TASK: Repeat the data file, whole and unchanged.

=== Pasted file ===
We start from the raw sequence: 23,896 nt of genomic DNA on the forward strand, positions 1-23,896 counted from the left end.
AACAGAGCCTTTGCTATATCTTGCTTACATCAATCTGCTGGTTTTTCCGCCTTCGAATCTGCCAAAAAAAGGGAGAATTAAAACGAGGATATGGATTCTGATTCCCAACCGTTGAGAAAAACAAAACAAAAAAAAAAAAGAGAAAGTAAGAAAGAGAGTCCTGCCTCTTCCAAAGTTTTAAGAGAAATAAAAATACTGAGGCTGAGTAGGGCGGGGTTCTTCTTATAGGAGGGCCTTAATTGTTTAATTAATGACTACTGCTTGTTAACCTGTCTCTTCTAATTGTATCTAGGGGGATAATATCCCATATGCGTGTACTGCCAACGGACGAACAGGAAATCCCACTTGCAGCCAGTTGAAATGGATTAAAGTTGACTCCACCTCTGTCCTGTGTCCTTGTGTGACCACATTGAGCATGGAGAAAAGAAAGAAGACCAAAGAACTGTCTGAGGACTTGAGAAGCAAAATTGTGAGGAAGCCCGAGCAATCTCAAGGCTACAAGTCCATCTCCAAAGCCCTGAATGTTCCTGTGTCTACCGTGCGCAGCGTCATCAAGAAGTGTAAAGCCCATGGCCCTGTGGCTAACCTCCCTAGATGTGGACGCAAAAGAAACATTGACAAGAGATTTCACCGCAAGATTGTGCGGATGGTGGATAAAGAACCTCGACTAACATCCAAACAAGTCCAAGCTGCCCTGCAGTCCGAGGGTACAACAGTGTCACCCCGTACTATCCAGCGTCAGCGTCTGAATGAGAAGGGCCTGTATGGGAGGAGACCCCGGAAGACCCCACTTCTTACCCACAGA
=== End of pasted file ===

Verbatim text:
We start from the raw sequence: 23,896 nt of genomic DNA on the forward strand, positions 1-23,896 counted from the left end.
AACAGAGCCTTTGCTATATCTTGCTTACATCAATCTGCTGGTTTTTCCGCCTTCGAATCTGCCAAAAAAAGGGAGAATTAAAACGAGGATATGGATTCTGATTCCCAACCGTTGAGAAAAACAAAACAAAAAAAAAAAAGAGAAAGTAAGAAAGAGAGTCCTGCCTCTTCCAAAGTTTTAAGAGAAATAAAAATACTGAGGCTGAGTAGGGCGGGGTTCTTCTTATAGGAGGGCCTTAATTGTTTAATTAATGACTACTGCTTGTTAACCTGTCTCTTCTAATTGTATCTAGGGGGATAATATCCCATATGCGTGTACTGCCAACGGACGAACAGGAAATCCCACTTGCAGCCAGTTGAAATGGATTAAAGTTGACTCCACCTCTGTCCTGTGTCCTTGTGTGACCACATTGAGCATGGAGAAAAGAAAGAAGACCAAAGAACTGTCTGAGGACTTGAGAAGCAAAATTGTGAGGAAGCCCGAGCAATCTCAAGGCTACAAGTCCATCTCCAAAGCCCTGAATGTTCCTGTGTCTACCGTGCGCAGCGTCATCAAGAAGTGTAAAGCCCATGGCCCTGTGGCTAACCTCCCTAGATGTGGACGCAAAAGAAACATTGACAAGAGATTTCACCGCAAGATTGTGCGGATGGTGGATAAAGAACCTCGACTAACATCCAAACAAGTCCAAGCTGCCCTGCAGTCCGAGGGTACAACAGTGTCACCCCGTACTATCCAGCGTCAGCGTCTGAATGAGAAGGGCCTGTATGGGAGGAGACCCCGGAAGACCCCACTTCTTACCCACAGA